(679f) Catalytic Ethane Conversion through Ammoxidation | AIChE

(679f) Catalytic Ethane Conversion through Ammoxidation


Xiang, Y. - Presenter, Mississippi State University
Liang, T., Mississippi State University
Liu, X., Mississippi State University
The US shale gas revolution over the past decade resulted in an unprecedented increase in the natural gas (light alkanes) production, which benefits the US/global chemical sector by shifting the raw materials from naphtha to cheap and abundant natural gas/natural gas liquids. Although ethane makes up only 5-15% of the shale gas, it has so far had the biggest impact on the chemical industry since it can be easily converted into ethylene via steam cracking. While steam cracking is well established in the industry, it is very expensive to build the facilities (up to $10 billion) and such a non-catalytic process requires a reaction temperature above 900oC. Hence, the catalytically-driven processes for ethane conversion, such as aromatization and dehydrogenation, have recently been extensively studied, however, such non-oxidative catalytic process suffered from significant catalyst deactivation due to coking.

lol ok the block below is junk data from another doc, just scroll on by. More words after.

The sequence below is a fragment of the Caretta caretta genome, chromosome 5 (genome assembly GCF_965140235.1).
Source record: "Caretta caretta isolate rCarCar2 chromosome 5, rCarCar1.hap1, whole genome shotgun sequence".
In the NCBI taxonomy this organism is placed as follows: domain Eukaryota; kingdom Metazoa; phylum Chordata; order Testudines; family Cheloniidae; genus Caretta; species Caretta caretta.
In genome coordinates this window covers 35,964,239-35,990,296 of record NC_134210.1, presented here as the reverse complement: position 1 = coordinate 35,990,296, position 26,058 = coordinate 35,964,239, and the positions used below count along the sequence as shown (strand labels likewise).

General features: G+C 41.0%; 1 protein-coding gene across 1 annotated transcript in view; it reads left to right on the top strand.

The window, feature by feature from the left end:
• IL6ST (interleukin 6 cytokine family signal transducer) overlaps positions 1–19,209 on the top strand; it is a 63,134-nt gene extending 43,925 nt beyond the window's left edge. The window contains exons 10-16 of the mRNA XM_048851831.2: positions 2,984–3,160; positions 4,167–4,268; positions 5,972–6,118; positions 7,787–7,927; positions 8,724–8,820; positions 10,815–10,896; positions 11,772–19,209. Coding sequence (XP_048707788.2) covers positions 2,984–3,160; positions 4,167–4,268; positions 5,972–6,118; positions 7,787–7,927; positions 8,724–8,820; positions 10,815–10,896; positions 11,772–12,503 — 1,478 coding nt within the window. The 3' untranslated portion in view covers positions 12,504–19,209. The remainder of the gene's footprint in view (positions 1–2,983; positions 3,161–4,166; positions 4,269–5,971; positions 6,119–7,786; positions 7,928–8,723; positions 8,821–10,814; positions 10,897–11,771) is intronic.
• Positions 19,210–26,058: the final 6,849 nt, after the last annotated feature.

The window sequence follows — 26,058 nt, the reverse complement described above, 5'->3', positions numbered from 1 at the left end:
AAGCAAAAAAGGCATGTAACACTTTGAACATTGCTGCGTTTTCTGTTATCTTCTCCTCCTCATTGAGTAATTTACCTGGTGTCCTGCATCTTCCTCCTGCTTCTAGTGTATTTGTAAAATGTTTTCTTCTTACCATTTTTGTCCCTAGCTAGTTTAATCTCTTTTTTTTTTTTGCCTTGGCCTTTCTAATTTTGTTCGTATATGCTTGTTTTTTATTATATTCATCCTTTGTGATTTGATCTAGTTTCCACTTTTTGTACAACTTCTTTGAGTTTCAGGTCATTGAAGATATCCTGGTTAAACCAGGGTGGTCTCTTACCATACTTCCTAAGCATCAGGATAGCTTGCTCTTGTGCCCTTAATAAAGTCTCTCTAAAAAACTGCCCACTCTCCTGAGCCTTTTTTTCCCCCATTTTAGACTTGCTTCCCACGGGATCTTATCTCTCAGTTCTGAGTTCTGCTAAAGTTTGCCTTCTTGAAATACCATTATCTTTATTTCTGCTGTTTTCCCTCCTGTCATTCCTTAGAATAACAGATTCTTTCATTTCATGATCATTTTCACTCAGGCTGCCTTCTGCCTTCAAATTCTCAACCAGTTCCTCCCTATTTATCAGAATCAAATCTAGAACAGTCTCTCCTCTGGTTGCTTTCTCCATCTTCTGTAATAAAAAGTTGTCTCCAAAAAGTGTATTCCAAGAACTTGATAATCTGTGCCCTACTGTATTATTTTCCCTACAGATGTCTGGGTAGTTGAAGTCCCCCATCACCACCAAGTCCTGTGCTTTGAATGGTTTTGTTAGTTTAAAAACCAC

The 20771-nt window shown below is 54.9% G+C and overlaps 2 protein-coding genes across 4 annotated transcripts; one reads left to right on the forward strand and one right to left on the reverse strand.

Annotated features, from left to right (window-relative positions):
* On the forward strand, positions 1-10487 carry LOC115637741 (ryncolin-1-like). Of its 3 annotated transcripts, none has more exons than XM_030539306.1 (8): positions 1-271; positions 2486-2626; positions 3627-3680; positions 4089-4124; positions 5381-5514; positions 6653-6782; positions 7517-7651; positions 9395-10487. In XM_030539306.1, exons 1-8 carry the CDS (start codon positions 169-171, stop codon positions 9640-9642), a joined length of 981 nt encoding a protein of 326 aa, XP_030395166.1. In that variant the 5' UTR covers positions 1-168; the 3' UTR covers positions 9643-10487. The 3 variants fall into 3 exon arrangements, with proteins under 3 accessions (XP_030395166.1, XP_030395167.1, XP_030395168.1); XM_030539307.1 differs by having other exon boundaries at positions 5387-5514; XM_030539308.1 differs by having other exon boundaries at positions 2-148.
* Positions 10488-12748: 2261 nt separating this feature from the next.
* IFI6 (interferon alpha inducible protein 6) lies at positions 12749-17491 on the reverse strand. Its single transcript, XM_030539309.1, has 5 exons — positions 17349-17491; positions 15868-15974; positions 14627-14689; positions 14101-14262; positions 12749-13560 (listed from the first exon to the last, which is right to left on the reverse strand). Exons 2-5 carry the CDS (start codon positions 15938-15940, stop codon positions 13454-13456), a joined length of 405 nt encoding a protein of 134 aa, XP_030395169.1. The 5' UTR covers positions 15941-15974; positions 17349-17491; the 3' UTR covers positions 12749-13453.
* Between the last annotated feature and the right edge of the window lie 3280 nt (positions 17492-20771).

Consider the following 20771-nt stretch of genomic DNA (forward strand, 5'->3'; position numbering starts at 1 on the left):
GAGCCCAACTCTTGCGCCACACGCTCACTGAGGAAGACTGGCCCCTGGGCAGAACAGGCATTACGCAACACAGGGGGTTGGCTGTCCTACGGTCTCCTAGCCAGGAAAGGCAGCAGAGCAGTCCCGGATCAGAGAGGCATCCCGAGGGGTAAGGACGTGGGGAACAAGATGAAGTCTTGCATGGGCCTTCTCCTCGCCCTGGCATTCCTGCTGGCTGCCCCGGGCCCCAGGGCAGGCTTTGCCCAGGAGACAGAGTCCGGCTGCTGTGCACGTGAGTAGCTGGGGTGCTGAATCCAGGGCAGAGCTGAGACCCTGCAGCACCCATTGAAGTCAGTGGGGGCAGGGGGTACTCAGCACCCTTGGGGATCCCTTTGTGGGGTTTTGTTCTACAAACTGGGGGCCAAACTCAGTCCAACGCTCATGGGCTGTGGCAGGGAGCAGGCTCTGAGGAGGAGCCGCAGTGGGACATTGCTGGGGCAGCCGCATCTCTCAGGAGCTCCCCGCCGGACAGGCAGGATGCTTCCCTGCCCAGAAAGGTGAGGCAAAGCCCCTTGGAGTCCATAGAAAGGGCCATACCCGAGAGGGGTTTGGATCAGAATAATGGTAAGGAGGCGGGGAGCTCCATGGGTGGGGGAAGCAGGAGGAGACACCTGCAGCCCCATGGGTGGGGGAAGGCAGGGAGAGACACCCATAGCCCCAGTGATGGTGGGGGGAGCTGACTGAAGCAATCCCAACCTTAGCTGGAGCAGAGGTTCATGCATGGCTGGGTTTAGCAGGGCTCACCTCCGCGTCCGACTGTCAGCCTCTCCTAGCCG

Ammoxidation is one of the most important industrial processes in the production of acrylonitrile from propylene. Ammoxidation was also employed for ethane conversion, which produces ethylene and acetonitrile, simultaneously. However, the traditional propylene ammoxidation catalyst, mixed metal oxide, was found ineffective in ethane ammoxidation probably due to the different reaction mechanism. Nonetheless, former studies by Li and Armor from Air Products and Chemical, Inc. observed that cobalt exchanged zeolites are effective for ethane ammoxidation, and they suggested that the exchanged Co2+ cations to be responsible for the formation of acetonitrile. Differently, our recent study suggested that Co/HZSM-5 catalyst prepared through impregnation shows higher activity and selectivity than the Co exchanged HZSM-5, and the catalytic performance dependent highly upon the Co loading. Over the optimal 2 wt% Co/HZSM-5 catalyst at 475oC, the space-time yields (STY) of ethylene, acetonitrile, and CO2 are 91.5, 219.6, and 136.7 μmol/g/min, respectively, which corresponds to a sum selectivity of acetonitrile and ethylene more than 80%. Beside the Co/HZSM-5 catalyst, our recent study identified that Sn/HZSM-5 catalyst was also pretty effective in the ethane ammoxidation. Although the overall activity of the Sn/HZSM-5 is lower than the Co/HZSM-5, the former shows higher sum selectivity of ethylene and acetonitrile (with respect to ethane conversion) and higher acetonitrile selectivity with respect to the NH3 conversion. Here we will present our recent results on the ethane ammoxidation over both catalysts, and compare their catalytic performance with respect to STY and selectivity. Additionally, extensive characterization results of the catalysts by NH3-TPD, n-propylamine-TPDec, and TEM will also be presented, and the possible structure/performance relationships will be discussed.